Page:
'Secca in Festa - Lode ad Antonio Primaldo' is perhaps my favourite track on CD 2 as it has a gorgeous melody, a beautiful musical accompaniment and Milano sounding pleasant. 'L'Urlo ritrovato' is the longest piece clocking in at 12:45, and it is driven by floating swathes of violin and harp that keep an irregular pattern over Milano's vocalisations. When the female operatic voice chimes in I was delighted as it made such a difference to the atmosphere. Laura Catrani has a sweet tone in her voice with a sensual quality that is haunting. This is a very complex track even featuring some odd readings from some actors that must have meaning but I have no idea what they are saying, so I feel I am missing the point here. Having an avid interest in theatre, this missing piece of the puzzle is tantalising, so I must find out what it is about. The way the actors are carrying on, moaning, laughing, and arguing and even arousing one another, has a very ethereal atmosphere as we hear some eerie music. I can guess it is a break up between lovers or they have perhaps gone mad; the music itself has the atmosphere of an asylum.

'Un Posto sicuro #2' has a steady cadence, with violins and harps taking over. 'Finale - Ninna Nanna' features an angelic harp, wire chimes, Japanese flute and Sax drone, so unsurprisingly sounds very oriental and it is distinctly calming to the senses. The album closes with 'Portami un Fiore', a short piece with bleating vocals and more minimalist music with harps, viola and electronics; an unsettling sound that screeches and has an ominous timbre. The album ends on a note that not all ends well; the descent into madness is complete.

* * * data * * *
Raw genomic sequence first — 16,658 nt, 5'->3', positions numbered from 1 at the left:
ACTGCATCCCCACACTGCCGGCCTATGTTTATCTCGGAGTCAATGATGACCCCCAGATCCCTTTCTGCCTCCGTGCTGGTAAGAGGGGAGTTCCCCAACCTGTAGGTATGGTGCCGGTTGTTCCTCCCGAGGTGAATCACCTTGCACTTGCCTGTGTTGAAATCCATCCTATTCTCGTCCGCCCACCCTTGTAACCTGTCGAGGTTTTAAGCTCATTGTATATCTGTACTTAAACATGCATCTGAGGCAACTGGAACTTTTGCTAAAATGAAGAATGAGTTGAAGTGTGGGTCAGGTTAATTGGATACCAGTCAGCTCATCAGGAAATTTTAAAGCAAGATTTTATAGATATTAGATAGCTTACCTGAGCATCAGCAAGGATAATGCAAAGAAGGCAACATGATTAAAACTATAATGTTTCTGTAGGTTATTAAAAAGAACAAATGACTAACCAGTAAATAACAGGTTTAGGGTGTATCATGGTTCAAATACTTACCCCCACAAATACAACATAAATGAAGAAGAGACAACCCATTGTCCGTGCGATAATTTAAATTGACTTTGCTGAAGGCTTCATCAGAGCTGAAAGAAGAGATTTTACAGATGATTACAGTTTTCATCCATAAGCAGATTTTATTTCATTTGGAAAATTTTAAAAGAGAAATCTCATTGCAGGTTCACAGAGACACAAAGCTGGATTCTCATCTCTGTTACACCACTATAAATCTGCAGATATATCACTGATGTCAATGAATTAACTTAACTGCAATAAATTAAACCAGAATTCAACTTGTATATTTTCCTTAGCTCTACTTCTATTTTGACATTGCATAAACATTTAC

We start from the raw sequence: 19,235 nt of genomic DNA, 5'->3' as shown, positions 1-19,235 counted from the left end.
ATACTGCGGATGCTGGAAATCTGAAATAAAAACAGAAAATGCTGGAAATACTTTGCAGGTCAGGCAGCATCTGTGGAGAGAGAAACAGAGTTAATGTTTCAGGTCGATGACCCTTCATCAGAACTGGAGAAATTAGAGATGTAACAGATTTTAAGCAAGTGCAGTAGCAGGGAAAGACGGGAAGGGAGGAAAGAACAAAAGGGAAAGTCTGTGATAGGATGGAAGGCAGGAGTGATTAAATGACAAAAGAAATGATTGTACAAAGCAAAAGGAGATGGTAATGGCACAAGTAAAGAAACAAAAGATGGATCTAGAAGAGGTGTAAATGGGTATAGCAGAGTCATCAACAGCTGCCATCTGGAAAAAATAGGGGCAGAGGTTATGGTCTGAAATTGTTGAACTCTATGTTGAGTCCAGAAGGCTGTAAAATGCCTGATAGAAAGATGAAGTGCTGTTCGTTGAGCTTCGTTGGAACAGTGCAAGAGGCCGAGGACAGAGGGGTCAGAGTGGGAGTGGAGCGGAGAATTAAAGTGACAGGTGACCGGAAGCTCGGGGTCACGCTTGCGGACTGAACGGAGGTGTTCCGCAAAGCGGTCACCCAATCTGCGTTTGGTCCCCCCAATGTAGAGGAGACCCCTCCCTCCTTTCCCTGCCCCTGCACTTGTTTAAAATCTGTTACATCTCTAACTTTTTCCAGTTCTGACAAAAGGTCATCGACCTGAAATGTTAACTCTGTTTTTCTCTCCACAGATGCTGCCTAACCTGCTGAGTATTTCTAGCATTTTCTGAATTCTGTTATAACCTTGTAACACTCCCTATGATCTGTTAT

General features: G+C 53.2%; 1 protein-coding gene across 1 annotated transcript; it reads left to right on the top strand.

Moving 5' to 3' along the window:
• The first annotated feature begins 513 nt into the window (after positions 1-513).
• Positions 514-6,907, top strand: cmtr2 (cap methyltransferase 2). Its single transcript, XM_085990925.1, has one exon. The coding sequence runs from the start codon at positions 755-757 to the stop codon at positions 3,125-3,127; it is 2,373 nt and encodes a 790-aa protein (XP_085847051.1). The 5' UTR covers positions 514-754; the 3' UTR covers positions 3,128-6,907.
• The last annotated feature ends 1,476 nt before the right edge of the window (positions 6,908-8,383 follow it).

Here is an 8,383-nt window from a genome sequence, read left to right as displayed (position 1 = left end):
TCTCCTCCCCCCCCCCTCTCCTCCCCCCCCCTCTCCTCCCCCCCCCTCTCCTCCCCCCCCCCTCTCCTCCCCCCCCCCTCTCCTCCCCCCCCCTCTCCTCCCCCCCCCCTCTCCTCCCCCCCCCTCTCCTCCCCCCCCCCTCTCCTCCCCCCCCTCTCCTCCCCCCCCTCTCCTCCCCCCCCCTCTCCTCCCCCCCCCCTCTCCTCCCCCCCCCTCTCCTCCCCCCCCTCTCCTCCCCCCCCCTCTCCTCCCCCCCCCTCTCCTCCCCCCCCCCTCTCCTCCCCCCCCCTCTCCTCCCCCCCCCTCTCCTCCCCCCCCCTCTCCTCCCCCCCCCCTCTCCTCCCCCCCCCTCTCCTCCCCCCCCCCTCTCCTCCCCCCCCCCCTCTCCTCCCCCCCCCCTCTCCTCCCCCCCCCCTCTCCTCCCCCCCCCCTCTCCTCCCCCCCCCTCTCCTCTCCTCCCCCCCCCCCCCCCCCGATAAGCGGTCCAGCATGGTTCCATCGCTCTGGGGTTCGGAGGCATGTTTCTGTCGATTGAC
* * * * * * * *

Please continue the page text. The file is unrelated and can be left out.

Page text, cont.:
Like a lot of RIO or Avant Prog I found this to be a very challenging experience and at times grating on the nerves; though if I knew Italian the experience would obviously have more meaning. It was fun to put my own meaning to the music. There are passages of beauty and mesmirising moments particularly on harp and strings that are heavenly for the most part. Milano has a keen sense of the theatrical in his vocal resonations, emotive falsetto battling with his low growl, acutely Italian flavours and taunting experimental sounds. The conceptual project has some dreamy, gentle nuances, that swoon over in the instrumental sections and then break out into odd angular rhythms; and with Milano's vocal presence it is evident that this is an album dripping with passion and highly charged emotive power. The degree of high strangeness may or may not be to the average listener's taste but the music is designed for those with an attuned ear to dissonance and discordance rather than a commercial standard sound. It is an acquired taste in essence, completely out of the box, however it is certainly an original approach from NichelOdeon; guaranteed to inspire many artists venturing into the murky territory of disturbing RIO soundscapes.

AtomicCrimsonRush | 3/5 |